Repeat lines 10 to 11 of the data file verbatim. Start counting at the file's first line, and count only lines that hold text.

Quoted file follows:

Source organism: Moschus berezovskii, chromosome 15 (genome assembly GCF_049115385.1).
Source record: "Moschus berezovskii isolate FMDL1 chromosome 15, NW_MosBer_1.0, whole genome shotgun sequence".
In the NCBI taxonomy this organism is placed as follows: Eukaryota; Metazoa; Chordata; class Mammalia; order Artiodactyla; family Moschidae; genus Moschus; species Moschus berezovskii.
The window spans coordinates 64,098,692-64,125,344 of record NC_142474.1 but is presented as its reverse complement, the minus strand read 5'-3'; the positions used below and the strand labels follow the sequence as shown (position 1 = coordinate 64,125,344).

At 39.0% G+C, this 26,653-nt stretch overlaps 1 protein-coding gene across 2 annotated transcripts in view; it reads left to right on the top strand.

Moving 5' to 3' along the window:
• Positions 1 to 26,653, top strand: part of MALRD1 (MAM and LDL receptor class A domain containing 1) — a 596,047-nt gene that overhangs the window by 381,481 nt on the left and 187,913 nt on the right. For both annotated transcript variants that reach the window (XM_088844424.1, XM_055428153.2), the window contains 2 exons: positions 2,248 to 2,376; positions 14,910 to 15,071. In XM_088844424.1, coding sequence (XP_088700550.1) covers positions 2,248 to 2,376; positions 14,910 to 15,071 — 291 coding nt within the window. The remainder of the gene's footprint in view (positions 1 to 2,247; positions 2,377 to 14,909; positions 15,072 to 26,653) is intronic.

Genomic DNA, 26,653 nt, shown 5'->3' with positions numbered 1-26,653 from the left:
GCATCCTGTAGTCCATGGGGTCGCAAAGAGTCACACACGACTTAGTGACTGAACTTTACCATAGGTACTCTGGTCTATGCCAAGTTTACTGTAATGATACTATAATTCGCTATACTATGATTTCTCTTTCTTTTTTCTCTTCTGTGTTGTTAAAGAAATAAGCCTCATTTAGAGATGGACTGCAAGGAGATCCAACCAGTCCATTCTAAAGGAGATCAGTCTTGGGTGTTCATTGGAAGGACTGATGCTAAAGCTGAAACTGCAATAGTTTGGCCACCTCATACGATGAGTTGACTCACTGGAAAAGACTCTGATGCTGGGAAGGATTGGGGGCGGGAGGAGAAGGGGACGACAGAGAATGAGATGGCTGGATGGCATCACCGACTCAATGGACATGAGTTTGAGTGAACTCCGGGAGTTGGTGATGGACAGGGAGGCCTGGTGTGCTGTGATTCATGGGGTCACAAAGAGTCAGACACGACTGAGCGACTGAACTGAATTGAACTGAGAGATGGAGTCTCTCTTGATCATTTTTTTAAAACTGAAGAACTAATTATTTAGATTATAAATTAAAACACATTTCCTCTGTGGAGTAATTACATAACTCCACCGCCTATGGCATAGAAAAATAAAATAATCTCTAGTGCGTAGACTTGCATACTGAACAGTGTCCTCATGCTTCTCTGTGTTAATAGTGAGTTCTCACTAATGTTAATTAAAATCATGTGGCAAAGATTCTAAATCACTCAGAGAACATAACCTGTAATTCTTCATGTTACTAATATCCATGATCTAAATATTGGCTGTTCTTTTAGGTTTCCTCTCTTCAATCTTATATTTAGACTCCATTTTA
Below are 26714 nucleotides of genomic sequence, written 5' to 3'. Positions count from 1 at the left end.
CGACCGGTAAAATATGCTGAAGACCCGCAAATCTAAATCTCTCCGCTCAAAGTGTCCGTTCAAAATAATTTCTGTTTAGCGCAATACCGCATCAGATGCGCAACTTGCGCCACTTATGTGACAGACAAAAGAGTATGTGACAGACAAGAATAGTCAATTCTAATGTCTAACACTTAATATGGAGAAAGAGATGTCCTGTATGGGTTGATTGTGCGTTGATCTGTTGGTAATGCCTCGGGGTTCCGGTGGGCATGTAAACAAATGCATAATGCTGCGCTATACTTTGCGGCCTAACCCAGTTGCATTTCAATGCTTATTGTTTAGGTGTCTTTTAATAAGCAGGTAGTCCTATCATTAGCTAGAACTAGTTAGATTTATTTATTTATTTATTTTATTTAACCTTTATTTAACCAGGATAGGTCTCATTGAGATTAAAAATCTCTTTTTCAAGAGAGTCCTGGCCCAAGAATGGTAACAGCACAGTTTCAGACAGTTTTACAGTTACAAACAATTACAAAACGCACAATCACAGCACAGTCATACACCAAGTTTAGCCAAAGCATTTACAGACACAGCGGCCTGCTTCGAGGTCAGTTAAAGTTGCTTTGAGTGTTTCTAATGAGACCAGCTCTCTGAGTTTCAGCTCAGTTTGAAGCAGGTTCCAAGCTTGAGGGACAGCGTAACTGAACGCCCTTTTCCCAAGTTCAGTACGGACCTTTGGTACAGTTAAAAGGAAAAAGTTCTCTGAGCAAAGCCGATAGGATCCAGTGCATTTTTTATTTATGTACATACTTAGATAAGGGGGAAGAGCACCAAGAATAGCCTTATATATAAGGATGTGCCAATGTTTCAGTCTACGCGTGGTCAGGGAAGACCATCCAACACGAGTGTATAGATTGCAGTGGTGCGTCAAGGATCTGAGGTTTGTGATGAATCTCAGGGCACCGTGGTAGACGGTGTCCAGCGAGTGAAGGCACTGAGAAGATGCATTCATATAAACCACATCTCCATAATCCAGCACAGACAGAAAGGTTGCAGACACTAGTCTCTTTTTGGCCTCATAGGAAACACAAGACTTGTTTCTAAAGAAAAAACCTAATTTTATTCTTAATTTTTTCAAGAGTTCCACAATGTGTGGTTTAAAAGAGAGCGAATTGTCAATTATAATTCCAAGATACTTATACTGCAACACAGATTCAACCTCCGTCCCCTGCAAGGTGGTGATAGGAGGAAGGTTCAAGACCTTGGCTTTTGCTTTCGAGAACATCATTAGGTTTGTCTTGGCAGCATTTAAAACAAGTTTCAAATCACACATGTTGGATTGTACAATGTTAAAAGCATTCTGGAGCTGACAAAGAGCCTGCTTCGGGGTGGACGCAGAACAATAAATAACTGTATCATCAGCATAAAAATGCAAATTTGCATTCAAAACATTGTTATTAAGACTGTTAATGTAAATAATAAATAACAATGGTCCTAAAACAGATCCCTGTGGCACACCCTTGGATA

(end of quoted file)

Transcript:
Below are 26714 nucleotides of genomic sequence, written 5' to 3'. Positions count from 1 at the left end.
CGACCGGTAAAATATGCTGAAGACCCGCAAATCTAAATCTCTCCGCTCAAAGTGTCCGTTCAAAATAATTTCTGTTTAGCGCAATACCGCATCAGATGCGCAACTTGCGCCACTTATGTGACAGACAAAAGAGTATGTGACAGACAAGAATAGTCAATTCTAATGTCTAACACTTAATATGGAGAAAGAGATGTCCTGTATGGGTTGATTGTGCGTTGATCTGTTGGTAATGCCTCGGGGTTCCGGTGGGCATGTAAACAAATGCATAATGCTGCGCTATACTTTGCGGCCTAACCCAGTTGCATTTCAATGCTTATTGTTTAGGTGTCTTTTAATAAGCAGGTAGTCCTATCATTAGCTAGAACTAGTTAGATTTATTTATTTATTTATTTTATTTAACCTTTATTTAACCAGGATAGGTCTCATTGAGATTAAAAATCTCTTTTTCAAGAGAGTCCTGGCCCAAGAATGGTAACAGCACAGTTTCAGACAGTTTTACAGTTACAAACAATTACAAAACGCACAATCACAGCACAGTCATACACCAAGTTTAGCCAAAGCATTTACAGACACAGCGGCCTGCTTCGAGGTCAGTTAAAGTTGCTTTGAGTGTTTCTAATGAGACCAGCTCTCTGAGTTTCAGCTCAGTTTGAAGCAGGTTCCAAGCTTGAGGGACAGCGTAACTGAACGCCCTTTTCCCAAGTTCAGTACGGACCTTTGGTACAGTTAAAAGGAAAAAGTTCTCTGAGCAAAGCCGATAGGATCCAGTGCATTTTTTATTTATGTACATACTTAGATAAGGGGGAAGAGCACCAAGAATAGCCTTATATATAAGGATGTGCCAATGTTTCAGTCTACGCGTGGTCAGGGAAGACCATCCAACACGAGTGTATAGATTGCAGTGGTGCGTCAAGGATCTGAGGTTTGTGATGAATCTCAGGGCACCGTGGTAGACGGTGTCCAGCGAGTGAAGGCACTGAGAAGATGCATTCATATAAACCACATCTCCATAATCCAGCACAGACAGAAAGGTTGCAGACACTAGTCTCTTTTTGGCCTCATAGGAAACACAAGACTTGTTTCTAAAGAAAAAACCTAATTTTATTCTTAATTTTTTCAAGAGTTCCACAATGTGTGGTTTAAAAGAGAGCGAATTGTCAATTATAATTCCAAGATACTTATACTGCAACACAGATTCAACCTCCGTCCCCTGCAAGGTGGTGATAGGAGGAAGGTTCAAGACCTTGGCTTTTGCTTTCGAGAACATCATTAGGTTTGTCTTGGCAGCATTTAAAACAAGTTTCAAATCACACATGTTGGATTGTACAATGTTAAAAGCATTCTGGAGCTGACAAAGAGCCTGCTTCGGGGTGGACGCAGAACAATAAATAACTGTATCATCAGCATAAAAATGCAAATTTGCATTCAAAACATTGTTATTAAGACTGTTAATGTAAATAATAAATAACAATGGTCCTAAAACAGATCCCTGTGGCACACCCTTGGATA